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A different angle on diversity

I strongly believe everyone should have equality of opportunity in our society regardless of their gender, age, ethnicity, class, disability or sexual orientation. There is clear evidence that societies which have lower income inequality enjoy better mental and physical health, higher life expectancy, achieve more in education and their work lives and are generally happier, than those societies which, even though they may be wealthy, have a greater disparity between the richest and the poorest.

Discrimination – on any basis – is the antithesis of equality and we have to work hard to counter issues that foster unconscious bias. Being a middle-aged, white, heterosexual male from a pretty comfortable middle class, northern European background, it’s not often I feel that I am the subject of discrimination, but a couple of recent experiences have opened my eyes to some forms of bias that I believe need to be put on the table for discussion. I believe they were genuinely unconscious in nature but they reflect something that is deeply rooted in the world within which I work.

Diversity at work

I am a civil servant and an academic. I have two jobs, one in Defra as its Chief Scientific Adviser and another as a professor in biology at the University of St Andrews. Straddling the divide between these two cultures gives me a useful perspective on the extent to which these two cultures tackle inequality in the workplace. As a scientist, I like numbers and indicators and the proportion of women in the respective organisational structures I work for is a convenient indicator.

In Defra, 53% of the work force is made up of women, although at senior levels this drops to 37.9%. Universities, as many know, have a steeper hill to climb. Although 45% of the work force is composed of women, only 27% of academic staff are women and only 17% of professors are women.  At least both these sectors slightly better reflect our society than our Parliament where only 29% of MPs are women!

However statistics do not say much about underlying biases in behaviours. I have said in the past that government has a tough job. Commerce tends to tackle solvable problems that lead to profit. In academia, one can choose the problems one tries to solve; some academics will focus on those that are tractable while others might take a few more risks but in that case failure has few consequences.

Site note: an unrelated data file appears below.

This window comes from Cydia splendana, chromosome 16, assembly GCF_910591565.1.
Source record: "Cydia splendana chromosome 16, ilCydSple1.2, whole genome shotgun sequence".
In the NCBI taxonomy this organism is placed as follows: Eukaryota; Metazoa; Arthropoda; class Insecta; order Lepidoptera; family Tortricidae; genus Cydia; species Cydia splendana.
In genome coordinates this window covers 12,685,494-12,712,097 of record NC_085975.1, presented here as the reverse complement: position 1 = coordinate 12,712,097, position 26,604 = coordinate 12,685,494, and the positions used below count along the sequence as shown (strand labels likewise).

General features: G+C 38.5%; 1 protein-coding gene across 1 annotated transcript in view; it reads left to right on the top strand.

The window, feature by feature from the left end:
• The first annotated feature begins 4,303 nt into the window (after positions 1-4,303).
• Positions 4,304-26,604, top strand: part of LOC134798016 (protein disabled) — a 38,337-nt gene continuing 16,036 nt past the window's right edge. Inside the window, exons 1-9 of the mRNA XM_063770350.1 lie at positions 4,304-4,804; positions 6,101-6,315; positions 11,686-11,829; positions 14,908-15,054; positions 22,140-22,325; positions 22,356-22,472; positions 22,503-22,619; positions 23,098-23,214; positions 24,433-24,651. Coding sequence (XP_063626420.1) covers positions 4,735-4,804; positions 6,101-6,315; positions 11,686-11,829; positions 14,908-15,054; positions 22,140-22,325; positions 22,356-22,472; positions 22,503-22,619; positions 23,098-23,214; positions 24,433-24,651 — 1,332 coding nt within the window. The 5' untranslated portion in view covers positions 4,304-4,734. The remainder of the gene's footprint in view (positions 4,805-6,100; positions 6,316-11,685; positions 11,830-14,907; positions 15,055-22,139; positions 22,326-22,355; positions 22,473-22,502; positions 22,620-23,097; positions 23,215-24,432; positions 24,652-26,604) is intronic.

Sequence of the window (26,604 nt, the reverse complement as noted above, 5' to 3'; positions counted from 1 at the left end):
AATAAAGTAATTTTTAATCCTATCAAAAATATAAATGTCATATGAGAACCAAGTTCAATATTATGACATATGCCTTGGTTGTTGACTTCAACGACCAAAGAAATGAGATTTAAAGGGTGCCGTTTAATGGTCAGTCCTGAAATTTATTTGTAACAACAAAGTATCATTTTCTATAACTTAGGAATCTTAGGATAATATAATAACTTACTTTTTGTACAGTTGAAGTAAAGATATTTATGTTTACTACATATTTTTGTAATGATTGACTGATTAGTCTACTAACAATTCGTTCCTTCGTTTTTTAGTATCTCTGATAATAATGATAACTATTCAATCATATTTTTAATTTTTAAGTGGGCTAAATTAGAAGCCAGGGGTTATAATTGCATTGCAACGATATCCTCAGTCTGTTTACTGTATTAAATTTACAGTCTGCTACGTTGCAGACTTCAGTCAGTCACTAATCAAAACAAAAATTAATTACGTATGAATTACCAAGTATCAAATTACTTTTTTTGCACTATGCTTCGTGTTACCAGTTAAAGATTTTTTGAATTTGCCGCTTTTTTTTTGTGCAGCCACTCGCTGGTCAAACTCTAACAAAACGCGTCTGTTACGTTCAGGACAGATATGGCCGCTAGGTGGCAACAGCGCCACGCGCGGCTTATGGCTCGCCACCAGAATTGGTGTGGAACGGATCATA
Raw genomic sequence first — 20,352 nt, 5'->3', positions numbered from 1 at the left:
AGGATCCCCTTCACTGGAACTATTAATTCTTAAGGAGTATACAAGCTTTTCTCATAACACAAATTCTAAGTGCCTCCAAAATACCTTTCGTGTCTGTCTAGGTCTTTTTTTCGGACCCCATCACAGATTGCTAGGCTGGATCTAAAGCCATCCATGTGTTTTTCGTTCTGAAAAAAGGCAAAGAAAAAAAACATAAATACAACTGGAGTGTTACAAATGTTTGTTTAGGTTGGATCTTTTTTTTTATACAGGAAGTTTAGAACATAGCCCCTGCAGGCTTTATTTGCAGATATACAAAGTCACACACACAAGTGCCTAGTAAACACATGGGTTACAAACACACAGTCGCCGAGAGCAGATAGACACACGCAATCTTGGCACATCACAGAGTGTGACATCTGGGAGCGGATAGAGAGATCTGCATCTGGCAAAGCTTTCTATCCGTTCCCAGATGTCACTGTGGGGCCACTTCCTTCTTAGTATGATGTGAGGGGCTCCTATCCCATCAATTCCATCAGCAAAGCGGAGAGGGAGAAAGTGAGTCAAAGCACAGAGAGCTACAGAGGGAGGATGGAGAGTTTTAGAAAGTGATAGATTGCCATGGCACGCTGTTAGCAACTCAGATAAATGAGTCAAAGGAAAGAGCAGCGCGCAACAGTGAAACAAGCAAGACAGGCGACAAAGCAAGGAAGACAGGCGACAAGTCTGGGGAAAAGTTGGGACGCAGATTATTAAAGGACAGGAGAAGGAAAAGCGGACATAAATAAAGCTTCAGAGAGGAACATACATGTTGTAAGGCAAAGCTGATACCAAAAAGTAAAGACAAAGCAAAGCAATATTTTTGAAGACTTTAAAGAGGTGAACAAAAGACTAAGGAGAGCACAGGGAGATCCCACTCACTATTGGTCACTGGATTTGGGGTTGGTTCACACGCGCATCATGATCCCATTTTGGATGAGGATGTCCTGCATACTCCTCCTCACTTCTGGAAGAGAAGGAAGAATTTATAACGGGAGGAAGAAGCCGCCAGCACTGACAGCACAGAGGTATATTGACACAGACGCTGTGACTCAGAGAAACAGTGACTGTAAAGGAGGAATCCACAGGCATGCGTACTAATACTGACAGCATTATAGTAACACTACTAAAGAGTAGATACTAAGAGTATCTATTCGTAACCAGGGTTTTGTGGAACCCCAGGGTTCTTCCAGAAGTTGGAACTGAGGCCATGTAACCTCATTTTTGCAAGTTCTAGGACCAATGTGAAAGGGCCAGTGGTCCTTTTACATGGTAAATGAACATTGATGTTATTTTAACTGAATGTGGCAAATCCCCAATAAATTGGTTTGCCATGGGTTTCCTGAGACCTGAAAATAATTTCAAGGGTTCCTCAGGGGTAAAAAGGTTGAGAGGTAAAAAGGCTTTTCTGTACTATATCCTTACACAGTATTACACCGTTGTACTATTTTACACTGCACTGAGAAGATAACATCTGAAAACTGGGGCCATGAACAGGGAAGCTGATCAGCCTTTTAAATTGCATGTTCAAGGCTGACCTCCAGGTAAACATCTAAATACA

In government, however, there is rarely a choice about the problems one chooses to tackle. Civil servants have to pick up the problems that often have no clear solution, that nobody else wants, and that are often ‘wicked’ in nature. The insolvability of many problems of this type requires the cultivation of a special form of intellect and capability.

An unfair view

The policy and evidence professionals in the civil service are excellent at what they do. Part of my job is to scrutinise the civil service and advise about how it can better generate the evidence it needs and how best to use it. I would be the first to say that the system of government is far from perfect, but I object to the view sometimes projected from academia that government is second class. I came across this attitude recently in two contexts, (I won’t give details to spare the blushes of those involved) and although I’m sure they had no idea of the implications of what they were doing or saying, nevertheless it betrayed a prejudice.

In essence they said that government could not possibly be excellent at its work. These guilty parties were so entrenched in a way of thinking that they could hardly even bring themselves to use the word ‘excellence’ in the general context of government. The Research Excellence Framework, one of those much-maligned civil service initiatives has both strengths and weaknesses but it has perhaps reinforced a false view within the academic community that academia has a majority on the word ‘excellence’. This is, of course, rubbish.

The thoughts and acts that fuel this kind of discriminatory attitude are rooted in the same behaviours that drive discrimination of all types. They concern self-interest from those of low self-confidence. They are a close cousin of schadenfreude but are about denigration for the purpose of self-aggrandisement. Civil servants, who often have skins of leather, tend to take this on the chin, but I see the constant, low level disparagement of the work of civil servants, whether policy officials or  scientists, as an issue that needs to be highlighted and resisted.

While this kind of pernicious bias persists, it is difficult for academia to improve its diversity record and get its own house in order. My point, of course, is not about eliminating criticism and challenge of the work of civil servants, but about making sure that it is founded on achieving the joint objective which is to make things better. Diminishing the credibility of others based on unfounded bias is as unfair and malevolent as any other form of prejudice.